Like expert lock pickers, COVID-19 variants may be more adept at breaking into and infecting human cells, according to new research conducted by FIU physicists.
The variants are able to do this by flexing a spike protein that works like a lock pick, unlocking and slipping into a cell for infection. The better the virus can manipulate the spike protein, the easier time it has accessing the cell and eventually spreading in an unvaccinated population.
“Think of it as a moldable key,” said physicist Prem Chapagain, the associate director of FIU’s Biomolecular Sciences Institute and one of the study’s authors. “The key itself is flexible and it finds the right groove and fits better because of that flexibility.”
In computer simulations conducted at FIU, Chapagain, physics professor Bernard Gerstman and graduate students Nisha Bhattarai and Prabin Baral saw how the tip of the original coronavirus’ spike protein wiggled but the tip of the South African variant wiggled even more. That extra flexibility, researchers said, helps it to better bind with human cells, though that alone may not fully account for the South African variant’s higher infection rate.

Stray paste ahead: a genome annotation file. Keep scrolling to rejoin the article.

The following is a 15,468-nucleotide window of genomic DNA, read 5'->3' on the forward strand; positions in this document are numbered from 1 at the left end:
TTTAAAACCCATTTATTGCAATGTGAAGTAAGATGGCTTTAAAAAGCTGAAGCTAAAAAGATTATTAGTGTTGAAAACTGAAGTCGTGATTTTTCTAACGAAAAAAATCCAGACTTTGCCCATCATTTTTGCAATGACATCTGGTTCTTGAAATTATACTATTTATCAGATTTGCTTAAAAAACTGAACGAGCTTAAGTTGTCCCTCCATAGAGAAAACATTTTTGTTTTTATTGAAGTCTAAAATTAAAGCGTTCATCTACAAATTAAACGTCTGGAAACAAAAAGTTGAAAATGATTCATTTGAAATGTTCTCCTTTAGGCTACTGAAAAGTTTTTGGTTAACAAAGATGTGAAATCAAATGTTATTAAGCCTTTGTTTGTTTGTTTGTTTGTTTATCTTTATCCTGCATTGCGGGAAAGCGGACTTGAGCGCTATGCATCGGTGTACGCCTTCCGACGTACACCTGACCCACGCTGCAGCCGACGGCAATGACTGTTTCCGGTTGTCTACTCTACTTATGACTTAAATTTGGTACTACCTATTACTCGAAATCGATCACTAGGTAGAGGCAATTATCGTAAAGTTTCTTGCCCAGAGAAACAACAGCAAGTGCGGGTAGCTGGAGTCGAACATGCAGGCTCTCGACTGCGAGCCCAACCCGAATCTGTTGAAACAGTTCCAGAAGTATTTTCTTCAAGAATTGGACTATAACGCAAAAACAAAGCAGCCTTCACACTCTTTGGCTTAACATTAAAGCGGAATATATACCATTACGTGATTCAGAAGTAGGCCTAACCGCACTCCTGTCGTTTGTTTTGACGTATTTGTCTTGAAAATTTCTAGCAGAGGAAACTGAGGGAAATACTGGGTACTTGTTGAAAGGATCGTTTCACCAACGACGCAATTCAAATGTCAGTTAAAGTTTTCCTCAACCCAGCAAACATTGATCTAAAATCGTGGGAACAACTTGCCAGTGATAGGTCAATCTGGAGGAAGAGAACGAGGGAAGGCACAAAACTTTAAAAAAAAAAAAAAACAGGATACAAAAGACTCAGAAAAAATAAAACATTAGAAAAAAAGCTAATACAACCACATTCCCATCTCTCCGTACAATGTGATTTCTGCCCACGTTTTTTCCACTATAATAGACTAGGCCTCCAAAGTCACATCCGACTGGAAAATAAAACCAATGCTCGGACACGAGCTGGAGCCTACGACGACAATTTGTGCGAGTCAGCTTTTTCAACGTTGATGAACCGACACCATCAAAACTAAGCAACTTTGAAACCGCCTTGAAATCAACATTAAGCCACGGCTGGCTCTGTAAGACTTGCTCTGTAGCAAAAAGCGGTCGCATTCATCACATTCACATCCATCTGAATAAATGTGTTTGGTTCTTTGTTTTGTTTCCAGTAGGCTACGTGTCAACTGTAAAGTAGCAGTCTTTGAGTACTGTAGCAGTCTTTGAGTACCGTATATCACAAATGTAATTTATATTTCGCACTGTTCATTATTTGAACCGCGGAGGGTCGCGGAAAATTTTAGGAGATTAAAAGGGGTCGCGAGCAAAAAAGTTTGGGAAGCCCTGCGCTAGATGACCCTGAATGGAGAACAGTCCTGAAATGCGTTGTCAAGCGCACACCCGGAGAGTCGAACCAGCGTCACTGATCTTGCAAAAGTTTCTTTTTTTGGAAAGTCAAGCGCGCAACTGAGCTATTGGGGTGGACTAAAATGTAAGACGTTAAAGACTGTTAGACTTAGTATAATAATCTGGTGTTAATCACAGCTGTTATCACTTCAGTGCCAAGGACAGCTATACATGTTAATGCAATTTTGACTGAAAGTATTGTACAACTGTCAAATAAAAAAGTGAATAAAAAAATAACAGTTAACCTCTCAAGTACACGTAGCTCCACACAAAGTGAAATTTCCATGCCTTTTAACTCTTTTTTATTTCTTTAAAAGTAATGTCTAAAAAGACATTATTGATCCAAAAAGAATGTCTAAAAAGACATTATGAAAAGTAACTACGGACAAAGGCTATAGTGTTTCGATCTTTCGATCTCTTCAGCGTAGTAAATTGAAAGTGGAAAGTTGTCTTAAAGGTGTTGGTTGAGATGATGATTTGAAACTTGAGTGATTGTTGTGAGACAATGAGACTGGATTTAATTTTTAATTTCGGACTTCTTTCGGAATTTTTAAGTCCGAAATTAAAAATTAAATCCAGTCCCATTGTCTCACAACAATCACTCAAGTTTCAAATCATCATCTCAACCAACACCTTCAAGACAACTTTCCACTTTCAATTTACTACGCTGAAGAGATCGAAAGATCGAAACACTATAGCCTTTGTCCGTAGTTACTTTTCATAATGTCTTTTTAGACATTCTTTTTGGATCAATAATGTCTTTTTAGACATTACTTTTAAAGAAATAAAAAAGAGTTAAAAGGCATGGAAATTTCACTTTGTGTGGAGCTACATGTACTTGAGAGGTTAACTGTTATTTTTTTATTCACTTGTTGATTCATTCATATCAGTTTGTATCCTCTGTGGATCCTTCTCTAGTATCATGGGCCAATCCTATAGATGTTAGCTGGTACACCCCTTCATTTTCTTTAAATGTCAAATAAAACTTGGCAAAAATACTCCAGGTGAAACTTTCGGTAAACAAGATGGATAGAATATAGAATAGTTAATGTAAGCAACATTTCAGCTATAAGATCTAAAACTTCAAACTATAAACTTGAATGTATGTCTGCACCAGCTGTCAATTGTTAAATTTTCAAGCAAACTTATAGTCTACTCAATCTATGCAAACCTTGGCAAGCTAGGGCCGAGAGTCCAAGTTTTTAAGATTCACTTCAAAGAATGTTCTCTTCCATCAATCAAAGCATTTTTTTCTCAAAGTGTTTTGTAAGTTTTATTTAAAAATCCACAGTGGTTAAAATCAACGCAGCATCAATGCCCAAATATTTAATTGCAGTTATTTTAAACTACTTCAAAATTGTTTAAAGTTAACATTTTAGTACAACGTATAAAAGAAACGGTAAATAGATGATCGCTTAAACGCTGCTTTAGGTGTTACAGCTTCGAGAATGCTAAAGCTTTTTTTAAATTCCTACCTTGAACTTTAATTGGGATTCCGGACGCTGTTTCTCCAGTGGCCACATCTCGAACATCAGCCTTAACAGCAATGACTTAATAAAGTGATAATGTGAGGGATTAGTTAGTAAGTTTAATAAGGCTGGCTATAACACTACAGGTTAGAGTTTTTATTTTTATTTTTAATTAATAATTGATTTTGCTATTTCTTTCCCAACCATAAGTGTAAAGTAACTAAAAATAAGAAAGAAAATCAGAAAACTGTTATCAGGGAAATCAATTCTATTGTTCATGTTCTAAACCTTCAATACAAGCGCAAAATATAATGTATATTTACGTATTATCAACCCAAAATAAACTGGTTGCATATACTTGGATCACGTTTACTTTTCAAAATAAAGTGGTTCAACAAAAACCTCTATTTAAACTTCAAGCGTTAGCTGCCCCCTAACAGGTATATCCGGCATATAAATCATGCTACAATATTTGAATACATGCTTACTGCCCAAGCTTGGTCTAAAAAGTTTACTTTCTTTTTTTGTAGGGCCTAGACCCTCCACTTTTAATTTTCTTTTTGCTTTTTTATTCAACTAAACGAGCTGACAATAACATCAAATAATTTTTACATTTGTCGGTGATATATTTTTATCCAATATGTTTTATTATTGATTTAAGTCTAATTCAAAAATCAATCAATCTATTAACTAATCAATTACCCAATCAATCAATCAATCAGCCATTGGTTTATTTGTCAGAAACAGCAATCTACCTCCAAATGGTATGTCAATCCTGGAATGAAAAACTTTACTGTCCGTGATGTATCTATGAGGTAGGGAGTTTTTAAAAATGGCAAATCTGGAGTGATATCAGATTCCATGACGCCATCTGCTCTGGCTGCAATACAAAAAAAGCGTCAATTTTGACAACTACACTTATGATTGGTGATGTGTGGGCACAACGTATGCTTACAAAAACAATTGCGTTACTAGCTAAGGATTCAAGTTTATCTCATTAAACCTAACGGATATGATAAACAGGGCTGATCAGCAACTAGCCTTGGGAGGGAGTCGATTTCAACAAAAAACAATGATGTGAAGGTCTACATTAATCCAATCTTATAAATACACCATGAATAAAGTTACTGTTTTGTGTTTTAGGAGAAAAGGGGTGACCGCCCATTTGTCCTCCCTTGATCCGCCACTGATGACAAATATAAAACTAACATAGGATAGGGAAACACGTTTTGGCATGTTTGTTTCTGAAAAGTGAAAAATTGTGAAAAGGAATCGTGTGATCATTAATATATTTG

These spike proteins are of particular interest to researchers, too, because some of the most effective coronavirus vaccines block the spike protein from working and infecting cells. While other studies have shown vaccines are effective against these variants, FIU researchers suggest more research is needed to determine whether changes seen in these and any future variants might make vaccines ineffective. Vaccines are still the best chance we have to cut the spread of the virus.
“If you can contain it everywhere and vaccinate most of the world’s population, you don’t have the breeding ground for the virus,” Chapagain said. “We cannot give the virus a chance to acquire dangerous mutations. The more it spreads the more it mutates.”
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